Wednesday, 30 April 2014

Favourite troop types

Like, I suspect, a number of people, I have favourite troop types.

As a child, it was French Napoleonic Cuirassiers, inspired by the Airfix set we all no doubt had loads of at one time or other. I like cuirassiers of all sorts in truth, and heavy cavalry in general, but the French heavies are still a big favourite. Moving on through life, along came Spartiates, Sassanid clibanarii, Swiss pikemen, Indian elephants and, the subject of this little feature.....


What more could any guy want? A horde of well-trained, well-armed, disciplined regular troops fired by that extra-special religious fervour borne of the convert, equally able to shoot you down or hack you to death in the ensuing charge. And they look so cool!!! I want a zerkulah!!!!! (That's the hat, by the way).

The figures are again Old Glory, from pack OXT 8 I think. The 30 figures include 6 command figures, 2 each of musicians, standard bearers and officers, which very nicely provides 3 drilled units for Donnybrook plus enough characters to give some good options to accompany them.

So, here are the first of the Janissaries, with more to follow if you count those in the picture (11 missing from the pack of 30, you see!) I wonder if I will ever get around to the Sassanids and Spartiates......


Lots of figure variety again to start with, with heads at different poses, arquebusses at different angles and so on. Add in my usual different sash colours, sash patterns, hair colour, undergarment colours, arquebus colours and patterns and I have my desired variety.

I like different metal and leather colours too. Janissaries could famously choose whatever weapons they wanted from the armoury before leaving for campaign, so variety was a given.

A variety of sash colours and patterns, as well as undershirt colours.

And patterns on weapons to add some detail.

The three command to go with the blue Janissaries. I should probably have gone to town on patterning the officer's robes...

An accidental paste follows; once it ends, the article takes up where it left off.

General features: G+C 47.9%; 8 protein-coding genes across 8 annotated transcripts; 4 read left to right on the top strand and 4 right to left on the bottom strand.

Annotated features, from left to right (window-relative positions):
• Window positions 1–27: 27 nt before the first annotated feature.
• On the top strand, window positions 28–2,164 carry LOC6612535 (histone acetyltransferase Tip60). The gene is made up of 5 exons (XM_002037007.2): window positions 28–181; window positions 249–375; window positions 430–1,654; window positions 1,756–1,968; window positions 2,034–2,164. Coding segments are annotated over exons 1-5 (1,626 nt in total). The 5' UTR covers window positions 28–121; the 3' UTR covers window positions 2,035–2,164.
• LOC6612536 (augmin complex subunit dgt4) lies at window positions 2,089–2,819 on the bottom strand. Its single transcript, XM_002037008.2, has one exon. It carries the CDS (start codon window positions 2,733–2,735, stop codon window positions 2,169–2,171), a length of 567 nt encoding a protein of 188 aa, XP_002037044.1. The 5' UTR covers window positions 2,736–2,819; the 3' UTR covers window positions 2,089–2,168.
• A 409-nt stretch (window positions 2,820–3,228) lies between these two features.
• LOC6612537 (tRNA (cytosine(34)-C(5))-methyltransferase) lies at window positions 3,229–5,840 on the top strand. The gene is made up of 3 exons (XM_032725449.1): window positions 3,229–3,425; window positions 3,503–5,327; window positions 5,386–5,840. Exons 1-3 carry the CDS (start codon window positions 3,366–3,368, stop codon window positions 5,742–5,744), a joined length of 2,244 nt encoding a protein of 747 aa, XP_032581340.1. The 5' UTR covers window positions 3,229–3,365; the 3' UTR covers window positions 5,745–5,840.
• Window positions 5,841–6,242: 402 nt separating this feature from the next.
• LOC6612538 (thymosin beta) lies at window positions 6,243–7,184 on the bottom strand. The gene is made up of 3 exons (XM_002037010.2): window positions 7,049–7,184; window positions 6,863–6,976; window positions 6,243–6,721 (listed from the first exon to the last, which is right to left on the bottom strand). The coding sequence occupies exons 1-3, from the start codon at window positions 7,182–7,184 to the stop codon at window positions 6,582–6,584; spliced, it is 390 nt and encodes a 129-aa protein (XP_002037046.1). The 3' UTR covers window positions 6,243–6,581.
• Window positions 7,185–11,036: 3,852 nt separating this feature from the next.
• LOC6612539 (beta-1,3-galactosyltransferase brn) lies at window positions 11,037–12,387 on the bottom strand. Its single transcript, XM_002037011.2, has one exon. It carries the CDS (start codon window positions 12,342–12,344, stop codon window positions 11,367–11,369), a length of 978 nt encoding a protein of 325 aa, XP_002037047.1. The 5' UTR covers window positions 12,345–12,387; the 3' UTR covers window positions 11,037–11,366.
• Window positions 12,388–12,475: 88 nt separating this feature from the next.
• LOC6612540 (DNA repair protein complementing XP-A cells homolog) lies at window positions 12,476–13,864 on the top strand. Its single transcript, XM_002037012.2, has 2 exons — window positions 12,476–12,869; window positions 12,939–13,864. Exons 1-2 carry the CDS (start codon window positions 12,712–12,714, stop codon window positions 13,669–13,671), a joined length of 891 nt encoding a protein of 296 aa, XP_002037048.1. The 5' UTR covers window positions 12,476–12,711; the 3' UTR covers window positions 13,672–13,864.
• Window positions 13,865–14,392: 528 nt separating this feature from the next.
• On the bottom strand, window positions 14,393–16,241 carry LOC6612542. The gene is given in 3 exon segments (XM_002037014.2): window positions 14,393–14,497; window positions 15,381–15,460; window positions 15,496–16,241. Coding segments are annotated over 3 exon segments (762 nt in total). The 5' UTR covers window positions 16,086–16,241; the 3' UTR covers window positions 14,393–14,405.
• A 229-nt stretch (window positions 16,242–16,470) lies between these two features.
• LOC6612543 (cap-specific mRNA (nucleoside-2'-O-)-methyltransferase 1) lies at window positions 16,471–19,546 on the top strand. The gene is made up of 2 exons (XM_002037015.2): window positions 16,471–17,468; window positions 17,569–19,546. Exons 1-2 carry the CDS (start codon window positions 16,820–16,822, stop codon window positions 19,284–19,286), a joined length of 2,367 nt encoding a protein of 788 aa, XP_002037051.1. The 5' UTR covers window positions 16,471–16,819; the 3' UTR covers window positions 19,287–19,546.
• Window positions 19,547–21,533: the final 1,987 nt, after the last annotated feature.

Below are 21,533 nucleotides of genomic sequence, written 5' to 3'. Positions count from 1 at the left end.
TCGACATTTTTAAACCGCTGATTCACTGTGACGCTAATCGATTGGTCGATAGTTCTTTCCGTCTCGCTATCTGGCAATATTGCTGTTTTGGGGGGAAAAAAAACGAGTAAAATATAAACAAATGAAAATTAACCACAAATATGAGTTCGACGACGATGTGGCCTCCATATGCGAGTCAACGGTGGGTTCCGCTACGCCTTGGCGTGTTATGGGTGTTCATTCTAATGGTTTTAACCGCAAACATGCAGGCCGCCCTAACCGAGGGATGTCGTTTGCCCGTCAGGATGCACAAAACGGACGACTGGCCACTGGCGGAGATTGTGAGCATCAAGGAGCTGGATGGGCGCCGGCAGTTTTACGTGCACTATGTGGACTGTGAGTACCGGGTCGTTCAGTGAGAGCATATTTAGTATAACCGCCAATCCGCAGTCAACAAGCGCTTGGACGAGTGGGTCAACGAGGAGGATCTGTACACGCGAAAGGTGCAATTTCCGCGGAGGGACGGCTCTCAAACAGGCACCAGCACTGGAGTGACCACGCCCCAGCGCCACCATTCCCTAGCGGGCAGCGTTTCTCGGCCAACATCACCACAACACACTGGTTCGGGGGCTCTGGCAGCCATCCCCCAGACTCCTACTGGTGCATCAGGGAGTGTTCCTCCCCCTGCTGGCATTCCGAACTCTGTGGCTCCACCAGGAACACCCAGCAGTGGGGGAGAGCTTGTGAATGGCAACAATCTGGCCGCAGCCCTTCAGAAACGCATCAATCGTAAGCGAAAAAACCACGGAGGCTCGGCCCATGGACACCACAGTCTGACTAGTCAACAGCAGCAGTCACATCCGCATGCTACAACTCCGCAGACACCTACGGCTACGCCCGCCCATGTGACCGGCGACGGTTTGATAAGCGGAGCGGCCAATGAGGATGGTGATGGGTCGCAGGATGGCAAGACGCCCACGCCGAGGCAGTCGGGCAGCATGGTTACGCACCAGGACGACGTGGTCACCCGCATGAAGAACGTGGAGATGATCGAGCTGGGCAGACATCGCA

Tuesday, 29 April 2014

New Project Time!!!

With the success of our Kirkburn Bridge offering at WMMS still fresh in mind, we Wyrley Retinue bods were not keen to rest on our laurels and put our heads together for 2015's excuse for a day out at a show. Inspired as usual by the relevance of the year to some 50th/ 100th anniversary or other, we plumped for.....

Malta, 1565. (450 years ago next year if you can't do the maths after a tough day at work...)

No, we will not be doing the siege, but the game will be an amphibious assault set in that theatre in that time, much like Kirkburn wasn't actually Bannockburn, but that theatre, etc.

I got the figures to do, all 300+ in the eight months or so till December, whilst Nephews N & P are sorting out terrain. We have been trialing "Donnybrook" as a ruleset which, with our house tweaks, we are quite pleased with. Loads still to do, but since I started the figures in the middle of March, I have so far managed a total of 83, the first of which I show for you here.

I had a very slight head start in that I bought a number of bags of Turks for yet another stalled project many years ago at a Partizan show. I also acquired a handful of Border Reivers at the same show, both lots of figures languishing on the slopes of the lead mountain ever since. All 83 painted specimens so far have been mined from the mountain and I have another 50 or so to go before I need more purchases. That is excepting the various conversions I have attempted from Perry Mahdists, some spare plastic musket arms, drawing pin head shields, the odd ACW zouave, etc, which puts me up to around 150 effectives so far.

So, first up are some Old Glory North African Marines.


All figures for the project will be singly based to allow for maximum flexibility of use in what will be a grand skirmish in effect, but also to allow them to rank up on movement trays for more conventional games.

Two shy Berbers....

These are of the solid and dependable category of wargames figures and highly suitable for such a project IMO.

As is customary in even my most uniform of armies, I like to ring some changes in pose, hair colour and skin colour where appropriate. I think I used five different ways to get skin tone on these 31 figures, each giving something slightly different.

The dentists in Algiers must be good...

"How do you play this £$&%*& thing?"

A little more variation is afforded by simple patterning of clothes and sashes.